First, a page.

A Year Later, Instagram Hasn’t Made a Dime. Was it Worth $1 Billion?
A picture’s worth much more than a thousand words to Facebook. Last April — a year ago today, in fact — the social media giant agreed to buy the quickly growing photo-sharing social network Instagram for a cool $1 billion (the final price, a mixture of cash and stock, was $715 million because Facebook shares tumbled before the deal was finalized). The sky-high purchase price, well above Instagram’s $500 million valuation at the time, led some to wonder if Facebook was helping to fuel another tech bubble. A year later, the jury’s still out on whether Instagram will one day reap huge profits, but the company is laying groundwork to put the monetization machine in motion. By many metrics, Instagram has had an impressive year under Facebook. The photo-sharing network had about 30 million users at the time of the buyout. Today there are more than 100 million monthly active users posting more than 40 million photos per day. The company has doubled its staff to more than 25 employees, ...
SEC Gives Companies OK to Use Social Media
WASHINGTON — The Securities and Exchange Commission will allow public companies to make significant announcements on Facebook, Twitter and other social media sites provided they alert investors which sites they intend to use. The decision announced Tuesday allows companies to use social media in place of more formal websites. The question arose after Netflix Inc. CEO Reed Hastings said on his Facebook page in July that subscribers together watched more than 1 billion hours of video for the first time during June, the agency said. (MORE: How the Great Recession Changed Our Spending Habits) An SEC rule requires that all investors receive significant company information at the same time. By allowing businesses to use more informal channels to share news with investors, the SEC is acknowledging the shift in technology that has made social media indispensable for the largest and most powerful corporations. One key requirement is that companies alert investors in press releases or regulatory ...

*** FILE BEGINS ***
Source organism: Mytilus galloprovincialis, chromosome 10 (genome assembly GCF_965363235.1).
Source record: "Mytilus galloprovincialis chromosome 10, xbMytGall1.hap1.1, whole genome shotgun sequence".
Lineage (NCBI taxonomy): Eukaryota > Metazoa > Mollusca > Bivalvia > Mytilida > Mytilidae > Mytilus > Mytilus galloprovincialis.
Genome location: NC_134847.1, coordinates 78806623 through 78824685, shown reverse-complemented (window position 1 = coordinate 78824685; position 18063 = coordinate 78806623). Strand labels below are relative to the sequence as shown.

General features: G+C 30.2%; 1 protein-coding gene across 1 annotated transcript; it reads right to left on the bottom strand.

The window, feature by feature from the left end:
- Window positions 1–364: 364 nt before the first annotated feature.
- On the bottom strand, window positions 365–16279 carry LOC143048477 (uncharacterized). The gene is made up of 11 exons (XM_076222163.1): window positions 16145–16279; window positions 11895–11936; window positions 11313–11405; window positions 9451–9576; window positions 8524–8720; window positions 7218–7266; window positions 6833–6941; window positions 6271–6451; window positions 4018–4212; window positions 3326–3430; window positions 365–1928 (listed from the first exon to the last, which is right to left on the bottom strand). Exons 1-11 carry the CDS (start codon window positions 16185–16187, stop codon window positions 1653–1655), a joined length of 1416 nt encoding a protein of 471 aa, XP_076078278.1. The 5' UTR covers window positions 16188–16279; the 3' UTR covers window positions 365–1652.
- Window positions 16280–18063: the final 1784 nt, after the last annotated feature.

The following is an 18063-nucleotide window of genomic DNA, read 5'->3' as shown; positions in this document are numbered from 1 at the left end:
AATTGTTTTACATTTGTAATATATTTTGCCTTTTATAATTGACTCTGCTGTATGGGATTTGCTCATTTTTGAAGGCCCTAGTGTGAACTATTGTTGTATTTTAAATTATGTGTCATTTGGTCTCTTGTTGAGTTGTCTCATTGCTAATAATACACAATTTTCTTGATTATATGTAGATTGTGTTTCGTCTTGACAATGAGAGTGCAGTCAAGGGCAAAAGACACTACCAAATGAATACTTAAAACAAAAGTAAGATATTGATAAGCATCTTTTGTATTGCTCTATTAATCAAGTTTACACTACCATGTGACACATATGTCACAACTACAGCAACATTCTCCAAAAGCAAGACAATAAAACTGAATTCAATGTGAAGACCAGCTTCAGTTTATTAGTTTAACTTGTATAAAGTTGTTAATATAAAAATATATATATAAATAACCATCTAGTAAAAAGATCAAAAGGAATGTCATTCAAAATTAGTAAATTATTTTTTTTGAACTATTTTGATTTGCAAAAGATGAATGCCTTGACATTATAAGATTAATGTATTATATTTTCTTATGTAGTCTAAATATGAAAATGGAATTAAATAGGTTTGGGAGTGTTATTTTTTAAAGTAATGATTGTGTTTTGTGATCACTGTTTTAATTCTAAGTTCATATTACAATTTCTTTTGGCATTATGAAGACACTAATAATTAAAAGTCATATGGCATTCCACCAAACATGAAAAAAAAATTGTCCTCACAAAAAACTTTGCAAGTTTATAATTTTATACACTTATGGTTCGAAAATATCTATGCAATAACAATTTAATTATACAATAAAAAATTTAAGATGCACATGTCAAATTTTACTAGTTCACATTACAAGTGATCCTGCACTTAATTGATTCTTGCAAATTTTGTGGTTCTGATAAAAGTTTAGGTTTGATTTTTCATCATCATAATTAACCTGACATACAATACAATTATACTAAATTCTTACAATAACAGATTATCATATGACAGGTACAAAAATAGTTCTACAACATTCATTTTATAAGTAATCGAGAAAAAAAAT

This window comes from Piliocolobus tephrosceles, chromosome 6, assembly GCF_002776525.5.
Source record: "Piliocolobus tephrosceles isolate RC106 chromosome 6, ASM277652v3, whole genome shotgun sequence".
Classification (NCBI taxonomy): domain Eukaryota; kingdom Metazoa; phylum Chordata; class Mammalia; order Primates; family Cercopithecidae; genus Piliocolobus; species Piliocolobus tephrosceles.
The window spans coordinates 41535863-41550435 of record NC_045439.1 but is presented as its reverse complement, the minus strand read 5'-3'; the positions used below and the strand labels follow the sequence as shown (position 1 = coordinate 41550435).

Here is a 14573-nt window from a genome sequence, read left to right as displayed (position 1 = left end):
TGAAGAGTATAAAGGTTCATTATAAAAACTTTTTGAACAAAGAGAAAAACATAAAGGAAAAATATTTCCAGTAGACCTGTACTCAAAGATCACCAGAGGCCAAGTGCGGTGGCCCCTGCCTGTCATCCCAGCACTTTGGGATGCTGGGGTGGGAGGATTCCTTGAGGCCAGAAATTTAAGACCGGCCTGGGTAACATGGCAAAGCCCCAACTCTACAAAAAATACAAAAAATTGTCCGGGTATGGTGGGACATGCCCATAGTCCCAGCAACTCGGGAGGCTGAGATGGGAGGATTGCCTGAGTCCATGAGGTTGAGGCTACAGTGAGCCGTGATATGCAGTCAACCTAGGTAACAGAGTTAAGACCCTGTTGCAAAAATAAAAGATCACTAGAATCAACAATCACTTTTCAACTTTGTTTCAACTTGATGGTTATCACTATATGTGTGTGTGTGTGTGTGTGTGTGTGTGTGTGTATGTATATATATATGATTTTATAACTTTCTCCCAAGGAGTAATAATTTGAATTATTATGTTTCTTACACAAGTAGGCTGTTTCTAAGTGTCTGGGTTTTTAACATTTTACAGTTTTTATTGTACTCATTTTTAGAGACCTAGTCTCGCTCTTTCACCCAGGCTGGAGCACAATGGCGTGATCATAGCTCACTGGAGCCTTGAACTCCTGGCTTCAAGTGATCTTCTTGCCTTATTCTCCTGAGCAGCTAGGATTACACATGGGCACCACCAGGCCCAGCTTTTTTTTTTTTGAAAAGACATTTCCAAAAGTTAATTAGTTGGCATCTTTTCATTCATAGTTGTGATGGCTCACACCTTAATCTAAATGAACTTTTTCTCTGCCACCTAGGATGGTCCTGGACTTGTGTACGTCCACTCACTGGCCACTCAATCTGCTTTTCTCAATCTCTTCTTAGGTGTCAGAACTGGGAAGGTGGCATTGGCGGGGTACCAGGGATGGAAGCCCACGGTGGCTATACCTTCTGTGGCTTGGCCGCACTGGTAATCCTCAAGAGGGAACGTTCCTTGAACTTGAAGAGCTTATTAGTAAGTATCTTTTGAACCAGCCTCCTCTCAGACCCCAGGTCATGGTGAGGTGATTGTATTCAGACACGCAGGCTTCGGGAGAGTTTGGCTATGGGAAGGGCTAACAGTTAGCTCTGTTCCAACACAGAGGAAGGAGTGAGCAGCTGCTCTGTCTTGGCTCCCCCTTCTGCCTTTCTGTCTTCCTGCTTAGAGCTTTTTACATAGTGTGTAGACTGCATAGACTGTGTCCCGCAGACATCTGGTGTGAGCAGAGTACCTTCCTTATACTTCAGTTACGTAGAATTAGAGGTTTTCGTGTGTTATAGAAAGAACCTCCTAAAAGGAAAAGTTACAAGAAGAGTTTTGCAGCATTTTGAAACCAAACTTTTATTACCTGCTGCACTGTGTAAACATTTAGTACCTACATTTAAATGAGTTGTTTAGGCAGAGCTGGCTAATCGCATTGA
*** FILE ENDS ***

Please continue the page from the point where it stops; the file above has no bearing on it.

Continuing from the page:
United Kingdom: US Lobbying On EU Data Protection Reforms - Clyde & Co
A number of publications including the Financial Times, have described how US lobbyists, many working for large technology companies such as Facebook and Google, have been seeking to curb the territorial extent of the proposed EU data protection reforms.
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Keep Your Company’s Secrets in the Digital Age
Through social sharing technologies like Facebook and Twitter, your employees may be unwittingly exposing company secrets. Even seemingly innocuous information like travel schedules or what online groups an employee joins can give competitors inside intelligence. Here’re a few ways to shield your organization from prying eyes: Assess and educate. Determine what’s important for your company to protect and make sure everyone understands what information might be sensitive. For example, a person’s list of LinkedIn connections can reveal her network, and even potential partnerships in the works. Disable geolocation. Make sure employees turn off these features so that they don’t leave footprints that show where they’re visiting and who they might be meeting with. Keep it inside. Implement and promote internal social networks that are walled off from the outside world. On these platforms, employees can talk shop without risking information leakage. Adapted from “How Not to Unwittingly ...
Messaging Apps That Are Eating Apple, Facebook
A fast-growing crowd of mobile messaging apps with funny names like WhatsApp, WeChat and KakaoTalk is rankling technology giants from Silicon Valley to Seoul.